I believe that one of the hardest things a person can do is set down her beliefs. Assuming you can actually articulate the principles that guide your daily life – no small feat – announcing them is risky. What if they’re weird or trite or just plain shallow? Worse, what if what you believe is the opposite of what you do?
Let’s start right there. For example, I believe that we should never compare ourselves to others, and yet- I can’t help wondering how my beliefs might measure up. Are they as smart or profound or funny as someone else’s?
“Who cares?” says my smart self.
“Only me,” whispers her insecure shadow.
Chances are that if I read someone else’s essay on what they believe, I’d think, “Hey I believe that too, maybe I should have picked that one instead.”
So okay, maybe I’ve already done that. More or less.
See? This is why I believe in saying no when it comes to comparing ourselves to others, or any variation thereof. What’s the point? There’s little upside to this sort of judgment, unless subterranean self-esteem or righteous satisfaction is the goal.
I believe that comparing is best reserved for the other nouns: places, things and ideas.
Compare the chardonnay with the merlot, to see which tastes more delicious with your garlic prawns. Compare lilacs to limes and thank the creator for two of the most sublime scents on earth.
Compare notes to fill in your gaps, recipes to spice up your table, prices to get the best deal and exercise habits to get out of a rut.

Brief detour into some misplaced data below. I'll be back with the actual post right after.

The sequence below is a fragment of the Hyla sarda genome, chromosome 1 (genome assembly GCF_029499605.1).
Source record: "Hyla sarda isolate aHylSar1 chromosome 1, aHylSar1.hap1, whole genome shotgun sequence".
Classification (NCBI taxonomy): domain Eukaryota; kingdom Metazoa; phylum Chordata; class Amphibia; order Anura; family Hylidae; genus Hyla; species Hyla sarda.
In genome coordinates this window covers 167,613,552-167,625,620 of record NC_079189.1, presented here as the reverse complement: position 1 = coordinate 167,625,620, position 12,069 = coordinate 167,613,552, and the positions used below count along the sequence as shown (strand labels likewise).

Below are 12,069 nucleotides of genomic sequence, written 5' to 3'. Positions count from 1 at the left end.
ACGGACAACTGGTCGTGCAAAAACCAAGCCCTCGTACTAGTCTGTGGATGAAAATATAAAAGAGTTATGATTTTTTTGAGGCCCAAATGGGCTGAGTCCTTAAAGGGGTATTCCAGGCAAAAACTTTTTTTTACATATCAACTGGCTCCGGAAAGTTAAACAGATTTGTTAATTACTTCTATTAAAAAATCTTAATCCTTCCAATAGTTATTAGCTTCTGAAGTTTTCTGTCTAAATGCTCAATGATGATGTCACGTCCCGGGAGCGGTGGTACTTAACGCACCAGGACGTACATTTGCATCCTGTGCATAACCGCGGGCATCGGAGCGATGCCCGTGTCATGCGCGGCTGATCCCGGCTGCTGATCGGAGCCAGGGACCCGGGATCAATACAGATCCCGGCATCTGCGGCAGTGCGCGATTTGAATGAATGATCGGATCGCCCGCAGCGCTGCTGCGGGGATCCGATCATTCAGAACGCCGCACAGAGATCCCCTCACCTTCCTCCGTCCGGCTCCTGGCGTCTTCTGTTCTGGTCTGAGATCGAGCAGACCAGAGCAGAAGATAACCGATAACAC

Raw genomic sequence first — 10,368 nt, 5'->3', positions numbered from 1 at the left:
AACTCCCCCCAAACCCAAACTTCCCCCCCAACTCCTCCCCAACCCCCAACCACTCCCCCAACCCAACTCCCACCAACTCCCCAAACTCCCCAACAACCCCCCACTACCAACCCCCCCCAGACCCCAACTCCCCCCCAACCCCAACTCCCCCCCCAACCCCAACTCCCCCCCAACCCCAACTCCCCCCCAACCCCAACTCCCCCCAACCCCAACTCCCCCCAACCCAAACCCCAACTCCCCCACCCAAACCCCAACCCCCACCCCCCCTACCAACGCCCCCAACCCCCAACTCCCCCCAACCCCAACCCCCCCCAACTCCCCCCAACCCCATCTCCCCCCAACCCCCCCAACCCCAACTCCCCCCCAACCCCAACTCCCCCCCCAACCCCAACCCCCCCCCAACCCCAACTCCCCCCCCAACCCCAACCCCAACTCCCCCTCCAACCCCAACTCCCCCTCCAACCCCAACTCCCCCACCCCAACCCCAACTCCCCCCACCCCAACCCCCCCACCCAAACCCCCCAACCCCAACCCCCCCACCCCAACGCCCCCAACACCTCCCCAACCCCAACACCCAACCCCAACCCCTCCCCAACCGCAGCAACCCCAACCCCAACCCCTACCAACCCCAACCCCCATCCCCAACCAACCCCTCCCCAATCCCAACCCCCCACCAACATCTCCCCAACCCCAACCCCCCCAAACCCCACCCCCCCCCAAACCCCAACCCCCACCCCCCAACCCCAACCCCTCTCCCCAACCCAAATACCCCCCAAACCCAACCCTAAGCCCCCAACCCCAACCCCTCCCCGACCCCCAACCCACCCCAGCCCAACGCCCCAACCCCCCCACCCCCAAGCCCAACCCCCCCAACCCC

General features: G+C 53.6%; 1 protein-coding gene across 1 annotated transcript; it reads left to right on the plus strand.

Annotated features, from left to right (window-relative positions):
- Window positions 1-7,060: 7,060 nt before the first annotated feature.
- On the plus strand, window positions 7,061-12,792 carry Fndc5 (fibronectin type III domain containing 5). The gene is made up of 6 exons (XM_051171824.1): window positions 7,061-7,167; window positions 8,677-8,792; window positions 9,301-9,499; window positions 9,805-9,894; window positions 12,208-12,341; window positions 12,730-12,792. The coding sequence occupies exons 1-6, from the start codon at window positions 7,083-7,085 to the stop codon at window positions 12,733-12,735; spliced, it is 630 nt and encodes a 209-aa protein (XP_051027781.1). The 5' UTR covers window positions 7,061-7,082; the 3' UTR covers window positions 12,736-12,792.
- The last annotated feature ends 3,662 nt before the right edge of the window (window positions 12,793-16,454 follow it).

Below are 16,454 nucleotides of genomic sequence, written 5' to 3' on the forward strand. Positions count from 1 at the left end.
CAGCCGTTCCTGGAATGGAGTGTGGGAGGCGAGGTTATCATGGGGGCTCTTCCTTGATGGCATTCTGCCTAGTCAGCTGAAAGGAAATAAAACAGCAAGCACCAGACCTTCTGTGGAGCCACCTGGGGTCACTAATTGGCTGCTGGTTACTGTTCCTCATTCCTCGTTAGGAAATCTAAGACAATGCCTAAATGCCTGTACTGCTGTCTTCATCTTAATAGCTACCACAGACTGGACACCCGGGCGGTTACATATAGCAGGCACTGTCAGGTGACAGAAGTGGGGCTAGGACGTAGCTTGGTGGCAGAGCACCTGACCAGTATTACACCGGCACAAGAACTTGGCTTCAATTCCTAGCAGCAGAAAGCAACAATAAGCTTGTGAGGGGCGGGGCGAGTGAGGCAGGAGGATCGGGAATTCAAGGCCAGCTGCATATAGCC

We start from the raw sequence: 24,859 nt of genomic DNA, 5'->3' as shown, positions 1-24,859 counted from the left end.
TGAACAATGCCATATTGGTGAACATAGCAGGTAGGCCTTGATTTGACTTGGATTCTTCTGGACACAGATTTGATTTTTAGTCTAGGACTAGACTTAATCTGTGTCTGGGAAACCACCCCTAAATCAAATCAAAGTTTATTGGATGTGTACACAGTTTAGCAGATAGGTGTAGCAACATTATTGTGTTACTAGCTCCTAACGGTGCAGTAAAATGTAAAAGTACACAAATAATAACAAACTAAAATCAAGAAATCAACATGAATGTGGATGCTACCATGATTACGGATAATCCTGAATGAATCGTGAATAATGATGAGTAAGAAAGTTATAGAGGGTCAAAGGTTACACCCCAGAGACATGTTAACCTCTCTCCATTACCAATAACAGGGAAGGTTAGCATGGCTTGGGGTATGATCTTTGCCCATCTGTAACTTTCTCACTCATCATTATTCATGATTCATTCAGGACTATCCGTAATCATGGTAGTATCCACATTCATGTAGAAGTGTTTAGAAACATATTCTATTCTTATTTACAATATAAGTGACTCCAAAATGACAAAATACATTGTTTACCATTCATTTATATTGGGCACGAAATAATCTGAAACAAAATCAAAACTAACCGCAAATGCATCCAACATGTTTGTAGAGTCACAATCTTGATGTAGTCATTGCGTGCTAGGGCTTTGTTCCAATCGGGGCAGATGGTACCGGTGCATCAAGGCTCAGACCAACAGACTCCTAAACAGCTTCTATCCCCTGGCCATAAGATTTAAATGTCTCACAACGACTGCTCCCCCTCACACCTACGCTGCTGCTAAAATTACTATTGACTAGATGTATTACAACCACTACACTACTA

Compare good causes and choose one that makes your world a better place.
Compare home and away, cultures and customs, compare the ways our world says hello, peace and mama. Compare music and fill your heart, compare literature and fill your mind, compare shells on the beach and fill your soul with wonder.
Compare ideas and let the pondering begin. Ask questions. Talk amongst yourselves. Compare deeds, compare seasons, compare reasons and meaning and yes, beliefs. But don’t compare yourself.
My dad once sagely pointed out that from where you stand, which in my case happened to be at the kitchen sink, there will always be people whose circumstances are better, and worse, than yours.
In other words, stick to your knitting. You are neither more, nor less than that slender celebrity, that wealthy school mate, that struggling single parent, troubled neighbor, tired nurse or tireless volunteer. You are simply and most complicatedly you, and I believe the best you can do is all that matters.
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